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Side Hustling: How You Can Make It into a Full-time Gig

Living in today’s world keeps getting more and more expensive. With the slow growth of minimum wage and the rising cost of living, it’s no wonder it’s so difficult to make a living these days. That’s why it’s essential to diversify your sources of income and figure out a way to make money from something other than your job. Why not take advantage of the free platform and start an online business on social media?

But how do you go about starting a business online? It can definitely seem daunting at first, especially if you’ve never tried anything similar before. But don’t fret, it’s not as hard as you think.

Do Your Research

The first thing you’ll need to figure out when starting a business is what you want to sell. Businesses can provide services or products, and figuring out what you can offer is vital. Maybe you know someone who has a business you can buy stock from in bulk for cheap? Or perhaps you have marketable skills that you can use to create products you think people will want to buy. Don’t be afraid to poke around in Facebook groups and do some research to see how viable the market is for your product.

Establish Supply Lines

Now that you know what you can offer, it’s time to start bringing in stock to sell. When buying stock to sell, it’s important that you buy at the lowest price to maximize your profits. If you’re going to be selling something like makeup, it won’t make any sense to buy your stock from a third party seller since they’ve already marked up the price of their products. So cut out the middleman and try to buy from the cosmetic manufacturers themselves to get the lowest possible prices.

Know Your Customers

Once you’ve figured out what you can offer, now you need to figure who is your target market. Not everyone wants to buy the same things, so generalized marketing isn’t going to work as well as a targeted advertisement. If for instance, you’re able to buy something like key caps for mechanical keyboards in bulk at a low price, it would make sense to direct your marketing toward the surprisingly voracious mechanical keyboard community. After all, the average person doesn’t care about keyboards, and you’re selling a specialized product.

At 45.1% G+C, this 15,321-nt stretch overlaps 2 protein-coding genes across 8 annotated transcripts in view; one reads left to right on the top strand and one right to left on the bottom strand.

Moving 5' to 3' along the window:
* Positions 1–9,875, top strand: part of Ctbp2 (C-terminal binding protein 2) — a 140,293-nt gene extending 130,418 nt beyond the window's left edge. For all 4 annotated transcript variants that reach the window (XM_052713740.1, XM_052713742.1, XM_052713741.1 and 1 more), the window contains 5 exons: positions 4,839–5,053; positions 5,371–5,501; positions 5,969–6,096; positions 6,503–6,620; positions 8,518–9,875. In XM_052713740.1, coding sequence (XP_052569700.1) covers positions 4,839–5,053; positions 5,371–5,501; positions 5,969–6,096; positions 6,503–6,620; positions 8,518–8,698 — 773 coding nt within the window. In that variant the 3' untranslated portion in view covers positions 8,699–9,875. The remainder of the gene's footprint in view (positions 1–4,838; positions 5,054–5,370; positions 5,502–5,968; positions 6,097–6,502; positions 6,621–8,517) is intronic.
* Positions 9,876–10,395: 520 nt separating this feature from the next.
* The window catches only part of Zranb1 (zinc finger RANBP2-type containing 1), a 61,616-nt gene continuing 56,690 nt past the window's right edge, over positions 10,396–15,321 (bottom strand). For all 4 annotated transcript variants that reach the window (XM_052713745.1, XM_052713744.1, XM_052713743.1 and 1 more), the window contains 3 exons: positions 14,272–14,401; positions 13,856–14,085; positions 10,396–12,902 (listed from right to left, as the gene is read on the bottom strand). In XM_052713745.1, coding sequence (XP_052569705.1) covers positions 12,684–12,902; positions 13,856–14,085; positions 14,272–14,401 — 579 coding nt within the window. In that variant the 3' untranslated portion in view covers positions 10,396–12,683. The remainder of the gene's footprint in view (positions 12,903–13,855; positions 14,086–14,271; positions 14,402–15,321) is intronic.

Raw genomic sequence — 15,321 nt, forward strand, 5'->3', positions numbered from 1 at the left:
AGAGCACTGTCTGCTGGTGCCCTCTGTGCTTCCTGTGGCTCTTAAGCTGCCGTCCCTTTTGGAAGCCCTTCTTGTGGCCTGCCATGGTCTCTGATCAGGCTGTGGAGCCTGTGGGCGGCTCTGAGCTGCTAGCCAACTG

Be Specific and Look Good

freelancerYou’ve got stock, you’ve got a market, and you’ve got a platform, now all you need to do is sell your products. It would be best if you came up with a marketing plan to appeal to your customers and get them to buy what you’re selling. The more specific your marketing is, the better. After all, if your product is something like a gaming mouse, it wouldn’t make sense to sell it as a just a mouse. But if you advertise its features and how well it performs at a specific task like gaming, then it’s more likely you’ll sell your products to people looking for this niche product.

Don’t be afraid to come up with promos or deals that can help your products look more enticing. If you’re selling related products, try to bundle them together. Computer peripherals like headsets and keyboards can be sold at a reduced, but still profitable price, and that helps the customer feel like they’re getting a great deal from you.

Observe and Adapt

Once you’ve started selling and you’ve got a good number of sales under your belt, closely monitor what’s getting sold and why. There are many factors that can affect how well a particular product can sell, and some of them are difficult to spot if you aren’t a member of the community.

Controversy, intrigue, and community hype can all increase the demand for your product. Once you figure out what sells well and why it does, you could buy supplies and stock them based on your data.

For example, if a famous Youtuber recommends a particular model of CPU for building computers, it’s likely that the people who watch their videos will buy that specific model because of their recommendation. Then it would make sense to stock up on that CPU since the demand for it isn’t likely to go away since it’s a solid product.

But if the demand is coming from something like community controversy, it’s likely that demand will slowly build until the release of the product and then quickly fade once the product is thoroughly scrutinized and the controversy is settled. In this case, it’s a good idea to stock the product for a short time, and then gradually reduce how much you have in storage depending on how your customers have judged the product. After all, no one wants to have products in stock that their customer base thinks didn’t live up to their expectations.

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